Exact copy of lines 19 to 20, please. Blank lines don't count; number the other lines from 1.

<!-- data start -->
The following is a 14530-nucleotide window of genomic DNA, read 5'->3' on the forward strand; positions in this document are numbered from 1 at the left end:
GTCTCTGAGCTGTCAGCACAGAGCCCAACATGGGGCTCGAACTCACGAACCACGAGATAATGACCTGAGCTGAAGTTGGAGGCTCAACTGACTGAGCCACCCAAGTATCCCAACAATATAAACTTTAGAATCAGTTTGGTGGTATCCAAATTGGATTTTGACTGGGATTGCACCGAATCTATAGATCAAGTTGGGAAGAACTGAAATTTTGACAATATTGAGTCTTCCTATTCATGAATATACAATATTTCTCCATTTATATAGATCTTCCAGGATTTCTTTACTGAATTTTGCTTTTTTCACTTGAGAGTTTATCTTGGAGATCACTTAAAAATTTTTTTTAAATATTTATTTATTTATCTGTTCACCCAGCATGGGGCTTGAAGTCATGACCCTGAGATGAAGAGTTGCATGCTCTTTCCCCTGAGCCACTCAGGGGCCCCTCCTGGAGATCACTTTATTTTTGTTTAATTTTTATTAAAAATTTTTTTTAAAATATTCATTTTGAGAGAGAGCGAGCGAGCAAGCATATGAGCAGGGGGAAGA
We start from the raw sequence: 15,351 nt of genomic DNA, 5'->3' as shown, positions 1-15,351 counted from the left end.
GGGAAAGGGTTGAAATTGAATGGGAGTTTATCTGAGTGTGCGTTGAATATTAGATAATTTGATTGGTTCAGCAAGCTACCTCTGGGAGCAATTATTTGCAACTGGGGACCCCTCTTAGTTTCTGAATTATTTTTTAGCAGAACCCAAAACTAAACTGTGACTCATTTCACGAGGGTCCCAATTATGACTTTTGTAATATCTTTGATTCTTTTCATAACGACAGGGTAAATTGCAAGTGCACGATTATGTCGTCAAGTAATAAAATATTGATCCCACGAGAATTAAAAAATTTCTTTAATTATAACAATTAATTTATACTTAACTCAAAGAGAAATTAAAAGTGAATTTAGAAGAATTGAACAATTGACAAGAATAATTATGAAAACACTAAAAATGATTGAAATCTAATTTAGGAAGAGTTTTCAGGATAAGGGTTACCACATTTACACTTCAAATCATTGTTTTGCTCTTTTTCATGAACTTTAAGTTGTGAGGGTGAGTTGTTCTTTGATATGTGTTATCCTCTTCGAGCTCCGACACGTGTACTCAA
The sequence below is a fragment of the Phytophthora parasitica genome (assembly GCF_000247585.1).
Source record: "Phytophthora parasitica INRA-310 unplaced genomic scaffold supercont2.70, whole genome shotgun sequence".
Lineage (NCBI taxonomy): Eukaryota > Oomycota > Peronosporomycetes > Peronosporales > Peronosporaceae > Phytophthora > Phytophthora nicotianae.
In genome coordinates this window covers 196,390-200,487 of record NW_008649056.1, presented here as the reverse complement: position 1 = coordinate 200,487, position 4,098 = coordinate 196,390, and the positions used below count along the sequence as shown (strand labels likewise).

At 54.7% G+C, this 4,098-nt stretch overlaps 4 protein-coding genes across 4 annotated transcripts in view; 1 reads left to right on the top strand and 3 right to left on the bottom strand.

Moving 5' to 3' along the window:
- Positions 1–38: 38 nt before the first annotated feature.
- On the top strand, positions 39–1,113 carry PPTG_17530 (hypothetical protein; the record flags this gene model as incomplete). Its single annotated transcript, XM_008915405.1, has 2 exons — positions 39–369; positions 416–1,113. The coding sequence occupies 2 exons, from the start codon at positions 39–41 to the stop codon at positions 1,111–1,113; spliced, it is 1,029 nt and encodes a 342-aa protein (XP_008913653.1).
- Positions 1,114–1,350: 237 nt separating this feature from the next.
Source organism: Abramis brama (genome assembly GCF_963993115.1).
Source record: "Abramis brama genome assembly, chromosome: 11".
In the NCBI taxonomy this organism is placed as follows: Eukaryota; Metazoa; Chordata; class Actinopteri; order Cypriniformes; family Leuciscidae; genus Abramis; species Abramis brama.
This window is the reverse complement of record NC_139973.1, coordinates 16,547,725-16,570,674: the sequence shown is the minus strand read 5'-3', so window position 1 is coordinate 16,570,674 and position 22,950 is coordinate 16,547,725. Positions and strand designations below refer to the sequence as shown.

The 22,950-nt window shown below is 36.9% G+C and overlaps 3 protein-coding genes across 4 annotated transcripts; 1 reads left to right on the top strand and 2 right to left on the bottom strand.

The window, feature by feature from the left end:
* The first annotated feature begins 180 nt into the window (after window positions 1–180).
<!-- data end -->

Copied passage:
The window, feature by feature from the left end:
* The first annotated feature begins 180 nt into the window (after window positions 1–180).